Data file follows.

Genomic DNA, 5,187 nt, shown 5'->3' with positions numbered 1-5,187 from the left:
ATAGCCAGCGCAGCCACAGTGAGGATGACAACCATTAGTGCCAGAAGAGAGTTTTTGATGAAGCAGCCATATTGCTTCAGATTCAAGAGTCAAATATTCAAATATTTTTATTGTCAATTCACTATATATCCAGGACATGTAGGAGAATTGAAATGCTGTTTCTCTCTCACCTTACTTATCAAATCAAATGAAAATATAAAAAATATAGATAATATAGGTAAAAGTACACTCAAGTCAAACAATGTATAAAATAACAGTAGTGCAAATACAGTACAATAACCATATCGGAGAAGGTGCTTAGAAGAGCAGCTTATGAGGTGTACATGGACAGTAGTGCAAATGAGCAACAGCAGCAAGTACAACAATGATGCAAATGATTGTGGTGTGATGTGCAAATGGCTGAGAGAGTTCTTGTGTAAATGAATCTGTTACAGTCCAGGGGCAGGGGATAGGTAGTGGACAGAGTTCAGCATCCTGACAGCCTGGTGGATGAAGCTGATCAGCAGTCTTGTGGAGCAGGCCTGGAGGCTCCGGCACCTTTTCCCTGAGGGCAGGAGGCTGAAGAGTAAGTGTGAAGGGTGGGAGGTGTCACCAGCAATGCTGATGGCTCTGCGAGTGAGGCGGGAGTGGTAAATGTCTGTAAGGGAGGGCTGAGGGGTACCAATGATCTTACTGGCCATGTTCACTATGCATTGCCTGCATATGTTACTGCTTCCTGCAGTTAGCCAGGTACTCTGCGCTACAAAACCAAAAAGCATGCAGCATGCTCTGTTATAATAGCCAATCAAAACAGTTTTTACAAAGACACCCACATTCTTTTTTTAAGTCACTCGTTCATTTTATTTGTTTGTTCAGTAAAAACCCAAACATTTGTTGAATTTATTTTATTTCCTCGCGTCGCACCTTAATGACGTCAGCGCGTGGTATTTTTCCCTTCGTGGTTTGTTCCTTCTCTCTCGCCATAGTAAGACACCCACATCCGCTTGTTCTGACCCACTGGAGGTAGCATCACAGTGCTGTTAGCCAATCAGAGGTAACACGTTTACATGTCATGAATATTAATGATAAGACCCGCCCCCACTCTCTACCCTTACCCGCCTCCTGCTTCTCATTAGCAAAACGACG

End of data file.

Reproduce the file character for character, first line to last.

Genomic DNA, 5,187 nt, shown 5'->3' with positions numbered 1-5,187 from the left:
ATAGCCAGCGCAGCCACAGTGAGGATGACAACCATTAGTGCCAGAAGAGAGTTTTTGATGAAGCAGCCATATTGCTTCAGATTCAAGAGTCAAATATTCAAATATTTTTATTGTCAATTCACTATATATCCAGGACATGTAGGAGAATTGAAATGCTGTTTCTCTCTCACCTTACTTATCAAATCAAATGAAAATATAAAAAATATAGATAATATAGGTAAAAGTACACTCAAGTCAAACAATGTATAAAATAACAGTAGTGCAAATACAGTACAATAACCATATCGGAGAAGGTGCTTAGAAGAGCAGCTTATGAGGTGTACATGGACAGTAGTGCAAATGAGCAACAGCAGCAAGTACAACAATGATGCAAATGATTGTGGTGTGATGTGCAAATGGCTGAGAGAGTTCTTGTGTAAATGAATCTGTTACAGTCCAGGGGCAGGGGATAGGTAGTGGACAGAGTTCAGCATCCTGACAGCCTGGTGGATGAAGCTGATCAGCAGTCTTGTGGAGCAGGCCTGGAGGCTCCGGCACCTTTTCCCTGAGGGCAGGAGGCTGAAGAGTAAGTGTGAAGGGTGGGAGGTGTCACCAGCAATGCTGATGGCTCTGCGAGTGAGGCGGGAGTGGTAAATGTCTGTAAGGGAGGGCTGAGGGGTACCAATGATCTTACTGGCCATGTTCACTATGCATTGCCTGCATATGTTACTGCTTCCTGCAGTTAGCCAGGTACTCTGCGCTACAAAACCAAAAAGCATGCAGCATGCTCTGTTATAATAGCCAATCAAAACAGTTTTTACAAAGACACCCACATTCTTTTTTTAAGTCACTCGTTCATTTTATTTGTTTGTTCAGTAAAAACCCAAACATTTGTTGAATTTATTTTATTTCCTCGCGTCGCACCTTAATGACGTCAGCGCGTGGTATTTTTCCCTTCGTGGTTTGTTCCTTCTCTCTCGCCATAGTAAGACACCCACATCCGCTTGTTCTGACCCACTGGAGGTAGCATCACAGTGCTGTTAGCCAATCAGAGGTAACACGTTTACATGTCATGAATATTAATGATAAGACCCGCCCCCACTCTCTACCCTTACCCGCCTCCTGCTTCTCATTAGCAAAACGACG